Holiday Market features variety of artwork


By Rick Carpenter - rick@altustimes.com



Jane LaGree checks out the pricetag on Steve Sutherland’s mixed media art of a Native American riding a merry-go-round horse.


Rick Carpenter | Altus Times

Margaret Worrell, left, points to a cow painting while artist Lindsay McKenzie, right, redirects Margaret Worrell’s attention to a different cow painting Tuesday night at the Museum of the Western Prairie.


Rick Carpenter | Altus Times

Margaret Worrell, left, points to a cow painting while artist Lindsay McKenzie, right, redirects Margaret Worrell’s attention to a different cow painting Tuesday night at the Museum of the Western Prairie.


Rick Carpenter | Altus Times

The Western Trail Historical Society Inc. hosted a dozen artists at its fourth annual Holiday Market Tuesday night at the Museum of the Western Prairie.

The historical society raises money for the museum by having the artists donate a portion of their proceeds from the Holiday Market to the organization.

Jennie Buchanan, director of the Museum of the Western Prairie, said the annual fundraiser usually takes in more than $12,000 in sales in three hours. She declined to say how much the museum receives from the event.

The historical society selects a variety of artists with an emphasis on items that museum patrons can buy as Christmas gifts.

Meanwhile, a women’s group, which calls itself the “Winettes,” wraps gifts that are purchased at the event.

Local artist Lindsay McKenzie, who works under the rhythmic title “Art Frenzy by Lindsay McKenzie,” was selling her acrylic paintings from $18 to $302. She said she also sells decorative cookies but had collected about six-months’ worth of paintings for the sale.

McKenzie also paints murals and teaches acrylic painting classes.

At Tuesday’s event, her artwork focused on cows, sheep and local outdoor scenes from cotton to sunsets.

“I have to have the cows in perspective because people here know how cows should look,” she joked.

Across an aisle, Steve Sutherland, an artist from the Walters-Duncan area, displayed a recycled former merry-go-round horse with a Native American made of steel riding the horse. He was asking $2,800 for the piece. The steel and mixed-media artist said he once created a 10-foot guitar for the backyard of Altus Mayor Jack Smiley. He was going to bring a 7-foot Bowie knife he created but didn’t think it would fit in the tight space. For more reasonably priced items, he also sold garden stakes for $25.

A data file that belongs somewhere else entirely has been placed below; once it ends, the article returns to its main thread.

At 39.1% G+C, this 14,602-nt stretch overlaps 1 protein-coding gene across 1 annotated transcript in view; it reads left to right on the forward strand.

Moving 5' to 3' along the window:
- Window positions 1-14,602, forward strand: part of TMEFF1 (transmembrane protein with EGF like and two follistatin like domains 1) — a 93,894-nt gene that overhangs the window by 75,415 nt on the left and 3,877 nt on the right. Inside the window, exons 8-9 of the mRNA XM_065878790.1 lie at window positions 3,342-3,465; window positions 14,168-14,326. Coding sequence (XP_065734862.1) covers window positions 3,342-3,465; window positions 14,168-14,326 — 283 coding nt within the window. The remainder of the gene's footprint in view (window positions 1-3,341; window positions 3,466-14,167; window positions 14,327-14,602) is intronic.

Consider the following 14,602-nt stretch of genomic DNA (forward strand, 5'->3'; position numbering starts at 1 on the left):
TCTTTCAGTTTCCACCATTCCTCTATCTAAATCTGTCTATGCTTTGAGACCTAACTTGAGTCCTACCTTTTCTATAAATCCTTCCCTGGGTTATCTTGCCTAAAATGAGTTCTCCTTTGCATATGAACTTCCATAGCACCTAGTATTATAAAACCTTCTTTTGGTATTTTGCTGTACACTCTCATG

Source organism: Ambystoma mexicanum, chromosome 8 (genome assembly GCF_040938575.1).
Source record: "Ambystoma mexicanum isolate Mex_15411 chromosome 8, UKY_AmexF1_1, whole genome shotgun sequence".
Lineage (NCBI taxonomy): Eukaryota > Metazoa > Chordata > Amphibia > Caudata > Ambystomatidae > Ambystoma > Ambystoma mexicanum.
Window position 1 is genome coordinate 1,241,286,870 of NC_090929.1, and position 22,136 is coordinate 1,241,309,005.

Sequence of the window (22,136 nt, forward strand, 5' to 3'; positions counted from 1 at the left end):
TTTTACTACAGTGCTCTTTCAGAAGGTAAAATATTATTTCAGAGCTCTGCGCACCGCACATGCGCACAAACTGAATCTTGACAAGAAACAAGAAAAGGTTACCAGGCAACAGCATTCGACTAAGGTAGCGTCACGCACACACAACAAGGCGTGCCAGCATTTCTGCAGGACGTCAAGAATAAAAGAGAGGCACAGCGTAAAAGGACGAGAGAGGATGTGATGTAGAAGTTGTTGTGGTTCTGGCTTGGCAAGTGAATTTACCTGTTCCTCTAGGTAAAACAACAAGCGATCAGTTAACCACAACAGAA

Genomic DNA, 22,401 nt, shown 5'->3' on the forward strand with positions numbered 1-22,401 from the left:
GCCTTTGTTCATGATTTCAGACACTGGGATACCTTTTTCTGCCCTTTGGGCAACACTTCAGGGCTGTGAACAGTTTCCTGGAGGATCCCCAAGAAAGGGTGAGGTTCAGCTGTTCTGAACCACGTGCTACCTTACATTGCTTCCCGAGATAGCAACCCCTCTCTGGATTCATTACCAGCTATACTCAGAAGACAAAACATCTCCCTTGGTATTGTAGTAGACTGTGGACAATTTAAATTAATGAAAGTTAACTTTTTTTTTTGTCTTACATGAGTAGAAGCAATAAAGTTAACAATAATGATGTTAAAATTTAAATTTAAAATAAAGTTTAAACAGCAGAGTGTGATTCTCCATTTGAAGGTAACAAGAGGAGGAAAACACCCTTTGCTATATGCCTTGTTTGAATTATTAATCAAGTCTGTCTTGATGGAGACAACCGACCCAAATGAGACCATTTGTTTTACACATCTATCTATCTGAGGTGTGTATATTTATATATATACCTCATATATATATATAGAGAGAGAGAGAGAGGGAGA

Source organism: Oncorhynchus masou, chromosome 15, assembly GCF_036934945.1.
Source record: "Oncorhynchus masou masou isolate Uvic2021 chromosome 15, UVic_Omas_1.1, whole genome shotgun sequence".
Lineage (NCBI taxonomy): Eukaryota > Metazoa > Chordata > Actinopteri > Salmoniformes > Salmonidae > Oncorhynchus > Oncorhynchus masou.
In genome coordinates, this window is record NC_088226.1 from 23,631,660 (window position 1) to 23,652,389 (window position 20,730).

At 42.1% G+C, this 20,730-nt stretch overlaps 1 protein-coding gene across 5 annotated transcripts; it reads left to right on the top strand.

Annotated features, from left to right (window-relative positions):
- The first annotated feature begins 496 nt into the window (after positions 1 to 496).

Sutherland said his most unusual creation, a 7-foot pocketknife weighing 65 pounds, is in a gallery in Lake Tahoe, Nevada.

Other booths included jewelry, wooden bowls, pens, note cards and other artwork. Buchanan said she expected more than 300 people to attend the event.

http://www.altustimes.com/wp-content/uploads/2017/12/web1_Art-sale-3Grayscale.jpgRick Carpenter | Altus Times

Jane LaGree checks out the pricetag on Steve Sutherland’s mixed media art of a Native American riding a merry-go-round horse.
http://www.altustimes.com/wp-content/uploads/2017/12/web1_Art-sale-3.jpgJane LaGree checks out the pricetag on Steve Sutherland’s mixed media art of a Native American riding a merry-go-round horse. Rick Carpenter | Altus Times

Margaret Worrell, left, points to a cow painting while artist Lindsay McKenzie, right, redirects Margaret Worrell’s attention to a different cow painting Tuesday night at the Museum of the Western Prairie.
http://www.altustimes.com/wp-content/uploads/2017/12/web1_Art-sale-1-grayscale.jpgMargaret Worrell, left, points to a cow painting while artist Lindsay McKenzie, right, redirects Margaret Worrell’s attention to a different cow painting Tuesday night at the Museum of the Western Prairie. Rick Carpenter | Altus Times

Margaret Worrell, left, points to a cow painting while artist Lindsay McKenzie, right, redirects Margaret Worrell’s attention to a different cow painting Tuesday night at the Museum of the Western Prairie.
http://www.altustimes.com/wp-content/uploads/2017/12/web1_Art-sale-1.jpgMargaret Worrell, left, points to a cow painting while artist Lindsay McKenzie, right, redirects Margaret Worrell’s attention to a different cow painting Tuesday night at the Museum of the Western Prairie. Rick Carpenter | Altus Times

By Rick Carpenter

rick@altustimes.com

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